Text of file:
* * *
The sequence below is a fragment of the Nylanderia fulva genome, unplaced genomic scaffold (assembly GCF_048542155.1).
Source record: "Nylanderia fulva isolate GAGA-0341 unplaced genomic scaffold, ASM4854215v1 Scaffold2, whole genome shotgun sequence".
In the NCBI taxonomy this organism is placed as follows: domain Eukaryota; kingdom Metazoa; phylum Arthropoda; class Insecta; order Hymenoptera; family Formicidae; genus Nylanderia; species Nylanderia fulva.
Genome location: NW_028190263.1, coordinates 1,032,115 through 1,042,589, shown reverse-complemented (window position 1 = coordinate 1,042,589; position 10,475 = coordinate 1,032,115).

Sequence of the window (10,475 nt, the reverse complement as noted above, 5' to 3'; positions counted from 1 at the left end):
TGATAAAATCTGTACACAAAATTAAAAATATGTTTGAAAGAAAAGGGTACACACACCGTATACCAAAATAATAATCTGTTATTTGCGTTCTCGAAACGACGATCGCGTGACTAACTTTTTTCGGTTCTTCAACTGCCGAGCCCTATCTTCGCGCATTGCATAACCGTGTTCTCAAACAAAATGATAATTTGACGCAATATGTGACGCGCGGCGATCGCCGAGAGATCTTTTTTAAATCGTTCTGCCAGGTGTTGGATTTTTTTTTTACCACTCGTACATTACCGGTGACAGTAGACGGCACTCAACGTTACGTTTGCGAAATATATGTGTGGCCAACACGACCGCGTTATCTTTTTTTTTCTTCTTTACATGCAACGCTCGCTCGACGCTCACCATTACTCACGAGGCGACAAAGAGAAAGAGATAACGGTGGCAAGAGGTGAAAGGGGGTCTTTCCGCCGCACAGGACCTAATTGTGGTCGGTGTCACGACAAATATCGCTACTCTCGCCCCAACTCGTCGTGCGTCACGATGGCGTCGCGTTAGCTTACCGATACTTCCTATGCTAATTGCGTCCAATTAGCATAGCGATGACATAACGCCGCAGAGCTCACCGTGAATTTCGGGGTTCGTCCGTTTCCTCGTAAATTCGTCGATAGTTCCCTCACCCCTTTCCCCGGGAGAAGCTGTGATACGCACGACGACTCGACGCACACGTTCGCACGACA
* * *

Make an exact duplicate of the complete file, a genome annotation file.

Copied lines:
The sequence below is a fragment of the Nylanderia fulva genome, unplaced genomic scaffold (assembly GCF_048542155.1).
Source record: "Nylanderia fulva isolate GAGA-0341 unplaced genomic scaffold, ASM4854215v1 Scaffold2, whole genome shotgun sequence".
In the NCBI taxonomy this organism is placed as follows: domain Eukaryota; kingdom Metazoa; phylum Arthropoda; class Insecta; order Hymenoptera; family Formicidae; genus Nylanderia; species Nylanderia fulva.
Genome location: NW_028190263.1, coordinates 1,032,115 through 1,042,589, shown reverse-complemented (window position 1 = coordinate 1,042,589; position 10,475 = coordinate 1,032,115).

Sequence of the window (10,475 nt, the reverse complement as noted above, 5' to 3'; positions counted from 1 at the left end):
TGATAAAATCTGTACACAAAATTAAAAATATGTTTGAAAGAAAAGGGTACACACACCGTATACCAAAATAATAATCTGTTATTTGCGTTCTCGAAACGACGATCGCGTGACTAACTTTTTTCGGTTCTTCAACTGCCGAGCCCTATCTTCGCGCATTGCATAACCGTGTTCTCAAACAAAATGATAATTTGACGCAATATGTGACGCGCGGCGATCGCCGAGAGATCTTTTTTAAATCGTTCTGCCAGGTGTTGGATTTTTTTTTTACCACTCGTACATTACCGGTGACAGTAGACGGCACTCAACGTTACGTTTGCGAAATATATGTGTGGCCAACACGACCGCGTTATCTTTTTTTTTCTTCTTTACATGCAACGCTCGCTCGACGCTCACCATTACTCACGAGGCGACAAAGAGAAAGAGATAACGGTGGCAAGAGGTGAAAGGGGGTCTTTCCGCCGCACAGGACCTAATTGTGGTCGGTGTCACGACAAATATCGCTACTCTCGCCCCAACTCGTCGTGCGTCACGATGGCGTCGCGTTAGCTTACCGATACTTCCTATGCTAATTGCGTCCAATTAGCATAGCGATGACATAACGCCGCAGAGCTCACCGTGAATTTCGGGGTTCGTCCGTTTCCTCGTAAATTCGTCGATAGTTCCCTCACCCCTTTCCCCGGGAGAAGCTGTGATACGCACGACGACTCGACGCACACGTTCGCACGACA